A Tour of Sprint's M2M Collaboration Center

Sprint established a new M2M Collaboration Center in the Bay Area last fall, and here's a close-up look at some of the technology that has been developed in the Burlingame, Calif.-based labs since then.
By Rachel King, Contributor
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Sprint opened up its laboratories last autumn, and the labs are open to companies that want to develop solutions in this space. Sprint technicians are also on hand to help write up tests and plans in a scientific fashion.

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Ecotality, one of Sprint's M2M partners, has developed both public and residential electric vehicle charging stations that deliver data using Sprint's network. Seen here is a copy of a model that would be seen in residential garages.

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This screenshot on Ecotality's charging station reflects the average stats produced by a Nissan Leaf electric car. Users can get real-time information on this display without a smarpthone involved, and they can analyze their utility rates, peak charging times and more.

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Smart meters are becoming of the more well-known and basic M2M solutions available to residences today. Like this SmartSynch meter than runs on Sprint's 2G network, home owners can check real-time info on their meters without needing an electrician to visit the house. The goal is simple: save time and money.

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This project, a virtual tank monitoring solution, is still in development. The purpose behind this M2M device is to monitor tanks (filled with either liquids or solids) for various factors such as temperature and depth. Users can also send automatic alerts and commands to the tanks, including automatic content transfers between tanks when one might be too low and/or unsustainable.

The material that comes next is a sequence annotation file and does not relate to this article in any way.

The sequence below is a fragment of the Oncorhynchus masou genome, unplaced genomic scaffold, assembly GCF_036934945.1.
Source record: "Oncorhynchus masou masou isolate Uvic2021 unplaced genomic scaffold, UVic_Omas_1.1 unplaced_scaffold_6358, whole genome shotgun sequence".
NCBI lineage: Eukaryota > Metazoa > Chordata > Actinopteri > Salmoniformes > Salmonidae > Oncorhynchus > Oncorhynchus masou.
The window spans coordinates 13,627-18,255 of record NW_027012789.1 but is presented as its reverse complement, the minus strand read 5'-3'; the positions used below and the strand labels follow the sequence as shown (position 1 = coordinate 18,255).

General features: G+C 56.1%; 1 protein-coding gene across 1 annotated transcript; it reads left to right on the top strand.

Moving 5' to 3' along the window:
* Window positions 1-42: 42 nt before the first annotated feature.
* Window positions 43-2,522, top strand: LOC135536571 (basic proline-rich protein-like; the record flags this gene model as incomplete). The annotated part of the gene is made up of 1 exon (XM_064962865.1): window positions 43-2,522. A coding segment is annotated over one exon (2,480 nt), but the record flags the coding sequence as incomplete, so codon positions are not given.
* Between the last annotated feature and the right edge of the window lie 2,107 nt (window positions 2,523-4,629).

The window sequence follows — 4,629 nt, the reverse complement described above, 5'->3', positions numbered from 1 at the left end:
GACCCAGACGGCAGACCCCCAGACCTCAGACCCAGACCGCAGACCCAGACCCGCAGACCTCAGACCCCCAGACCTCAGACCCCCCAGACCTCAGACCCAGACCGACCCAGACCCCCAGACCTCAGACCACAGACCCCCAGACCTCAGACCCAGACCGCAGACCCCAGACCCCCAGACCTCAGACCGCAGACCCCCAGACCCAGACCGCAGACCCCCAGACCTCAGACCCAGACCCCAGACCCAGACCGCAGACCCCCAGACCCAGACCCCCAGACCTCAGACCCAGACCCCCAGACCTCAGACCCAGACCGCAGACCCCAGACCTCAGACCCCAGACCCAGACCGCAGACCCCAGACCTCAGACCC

Businesses that could put such a project to use include farms and oil companies.

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Pharmacies are also businesses that could benefit from M2M solutions as these projects are not supposed to tap into the local infrastructure. All of the M2M device's data and workload remains on Sprint's network, so that should appease most IT departments.

The project seen in this photo is a QR code scanner, which does the obvious: scans codes on prescription bottles and then displays information about the drug in the language of the user.

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Every wish you could command your refrigerator without moving? Now you can...at least to some extent.

The Sprint engineering team developed a prototype using MultiTech CDP (Cellular Development Platform) and an off-the-shelf fridge, which can send real-time information about stats such as the internal temperature level and whether or not the tap is loaded.